The Eider Barrage (German: Eidersperrwerk) is located at the mouth of the river Eider near Tönning on Germany’s North Sea coast. Its main purpose is protection from storm surges by the North Seas. It is Germany’s largest coastal protection structure. It was also intended to contribute to economic recovery in the districts of Norderdithmarschen (today part of Dithmarschen) and Eiderstedt (today part of Nordfriesland).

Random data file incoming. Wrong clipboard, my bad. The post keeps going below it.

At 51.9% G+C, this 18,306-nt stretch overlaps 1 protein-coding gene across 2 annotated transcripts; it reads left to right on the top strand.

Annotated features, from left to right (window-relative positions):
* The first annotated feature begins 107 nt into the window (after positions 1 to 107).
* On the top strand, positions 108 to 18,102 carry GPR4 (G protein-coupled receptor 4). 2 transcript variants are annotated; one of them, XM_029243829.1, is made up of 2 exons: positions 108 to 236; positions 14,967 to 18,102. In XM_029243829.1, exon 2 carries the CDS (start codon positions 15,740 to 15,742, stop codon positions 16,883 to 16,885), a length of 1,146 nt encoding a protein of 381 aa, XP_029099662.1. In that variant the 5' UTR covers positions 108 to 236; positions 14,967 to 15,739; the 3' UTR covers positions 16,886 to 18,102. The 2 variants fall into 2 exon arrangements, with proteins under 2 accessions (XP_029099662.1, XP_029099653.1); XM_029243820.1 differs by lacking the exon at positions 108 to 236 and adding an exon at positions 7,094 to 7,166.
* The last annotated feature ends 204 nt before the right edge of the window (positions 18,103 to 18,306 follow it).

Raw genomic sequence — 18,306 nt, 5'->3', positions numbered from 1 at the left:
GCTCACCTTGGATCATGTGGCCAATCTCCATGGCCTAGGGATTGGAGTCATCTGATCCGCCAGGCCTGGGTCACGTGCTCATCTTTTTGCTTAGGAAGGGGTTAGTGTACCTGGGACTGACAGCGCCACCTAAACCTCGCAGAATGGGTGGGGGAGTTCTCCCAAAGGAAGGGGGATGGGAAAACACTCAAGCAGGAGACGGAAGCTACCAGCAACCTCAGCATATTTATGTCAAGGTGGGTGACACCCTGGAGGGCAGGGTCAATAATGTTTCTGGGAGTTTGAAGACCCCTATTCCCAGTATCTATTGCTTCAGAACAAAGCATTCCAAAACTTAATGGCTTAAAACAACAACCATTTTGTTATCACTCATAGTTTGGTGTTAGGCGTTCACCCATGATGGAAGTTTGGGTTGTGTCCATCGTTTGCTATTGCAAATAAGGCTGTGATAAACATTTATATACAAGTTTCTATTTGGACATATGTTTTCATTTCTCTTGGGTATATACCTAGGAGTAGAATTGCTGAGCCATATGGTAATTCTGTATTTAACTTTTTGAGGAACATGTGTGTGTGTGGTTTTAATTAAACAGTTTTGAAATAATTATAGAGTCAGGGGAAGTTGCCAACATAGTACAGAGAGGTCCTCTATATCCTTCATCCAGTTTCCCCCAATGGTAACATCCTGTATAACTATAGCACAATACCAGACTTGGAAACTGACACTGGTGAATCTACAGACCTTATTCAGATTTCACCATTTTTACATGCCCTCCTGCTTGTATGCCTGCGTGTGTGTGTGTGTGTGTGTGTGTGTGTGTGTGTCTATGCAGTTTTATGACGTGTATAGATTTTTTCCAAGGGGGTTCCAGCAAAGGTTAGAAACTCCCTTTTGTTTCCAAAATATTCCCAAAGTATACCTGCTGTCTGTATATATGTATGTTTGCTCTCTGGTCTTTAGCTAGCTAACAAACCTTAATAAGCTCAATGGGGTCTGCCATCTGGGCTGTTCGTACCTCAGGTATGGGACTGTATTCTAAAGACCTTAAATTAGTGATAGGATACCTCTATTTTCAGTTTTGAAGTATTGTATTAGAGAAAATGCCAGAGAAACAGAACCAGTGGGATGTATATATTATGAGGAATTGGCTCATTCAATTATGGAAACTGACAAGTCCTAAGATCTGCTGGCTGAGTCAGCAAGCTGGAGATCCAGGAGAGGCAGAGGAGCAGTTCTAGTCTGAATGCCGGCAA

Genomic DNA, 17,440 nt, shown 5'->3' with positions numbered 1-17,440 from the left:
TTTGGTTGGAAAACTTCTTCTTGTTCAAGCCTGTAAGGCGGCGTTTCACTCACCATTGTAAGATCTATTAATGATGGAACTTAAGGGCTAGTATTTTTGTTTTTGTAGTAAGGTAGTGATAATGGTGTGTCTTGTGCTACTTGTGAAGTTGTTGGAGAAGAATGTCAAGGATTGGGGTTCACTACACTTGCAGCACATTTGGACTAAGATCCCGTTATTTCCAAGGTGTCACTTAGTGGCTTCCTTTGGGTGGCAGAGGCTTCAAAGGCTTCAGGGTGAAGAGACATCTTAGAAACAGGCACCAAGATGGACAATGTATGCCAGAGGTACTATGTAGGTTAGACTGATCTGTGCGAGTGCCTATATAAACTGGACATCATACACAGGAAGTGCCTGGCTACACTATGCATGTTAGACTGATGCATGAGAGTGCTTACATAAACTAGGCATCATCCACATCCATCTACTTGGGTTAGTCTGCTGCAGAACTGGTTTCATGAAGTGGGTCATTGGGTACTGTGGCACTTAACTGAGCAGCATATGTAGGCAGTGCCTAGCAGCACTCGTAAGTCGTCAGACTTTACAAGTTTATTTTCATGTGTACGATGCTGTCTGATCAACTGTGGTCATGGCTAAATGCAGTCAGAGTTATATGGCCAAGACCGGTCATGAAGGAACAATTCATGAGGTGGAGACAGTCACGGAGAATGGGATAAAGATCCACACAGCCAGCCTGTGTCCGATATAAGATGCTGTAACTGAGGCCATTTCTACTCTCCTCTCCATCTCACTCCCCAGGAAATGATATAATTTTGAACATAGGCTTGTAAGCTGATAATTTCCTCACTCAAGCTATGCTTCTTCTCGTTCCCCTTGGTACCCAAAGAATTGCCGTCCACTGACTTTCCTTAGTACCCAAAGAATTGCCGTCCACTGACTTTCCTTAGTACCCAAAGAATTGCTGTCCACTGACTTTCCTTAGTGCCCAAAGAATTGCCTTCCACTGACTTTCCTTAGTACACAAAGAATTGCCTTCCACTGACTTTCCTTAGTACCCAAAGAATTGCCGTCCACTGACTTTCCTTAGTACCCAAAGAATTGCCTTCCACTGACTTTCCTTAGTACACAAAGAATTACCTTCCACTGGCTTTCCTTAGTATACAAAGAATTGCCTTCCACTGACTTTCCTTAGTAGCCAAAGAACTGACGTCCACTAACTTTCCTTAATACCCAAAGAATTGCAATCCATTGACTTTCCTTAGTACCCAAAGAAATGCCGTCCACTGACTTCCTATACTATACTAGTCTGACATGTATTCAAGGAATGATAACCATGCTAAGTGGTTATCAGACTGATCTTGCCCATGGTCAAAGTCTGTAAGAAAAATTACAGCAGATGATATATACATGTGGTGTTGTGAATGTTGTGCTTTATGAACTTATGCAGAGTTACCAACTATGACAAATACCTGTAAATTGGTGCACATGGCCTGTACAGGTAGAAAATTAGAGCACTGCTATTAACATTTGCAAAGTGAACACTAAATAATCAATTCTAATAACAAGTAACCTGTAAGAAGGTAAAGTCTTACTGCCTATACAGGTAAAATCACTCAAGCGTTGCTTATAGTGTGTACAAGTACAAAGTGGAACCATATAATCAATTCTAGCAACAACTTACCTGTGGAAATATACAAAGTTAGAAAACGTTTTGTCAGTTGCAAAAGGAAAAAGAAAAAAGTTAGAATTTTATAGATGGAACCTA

Celebrated as a structure of the century, it was opened on 20 March 1973. Following the North Sea flood of 1962 which swept through Tönning, consideration was given to raising the dykes along the banks of the Eider or building a storm surge barrier at its mouth. The latter was chosen and construction work began in 1967. The current conditions in the estuary caused great difficulties and the cost of construction was correspondingly high (ca. 170 million DM = ca. 87 million euros). The line of dykes in the Eider region was shortened from 60 km to 4.8 km. The new current conditions however dug a new hole about 30 metres deep directly in front of the dyke and lock which had to be filled in during the 1980s with 20,000 sandbags.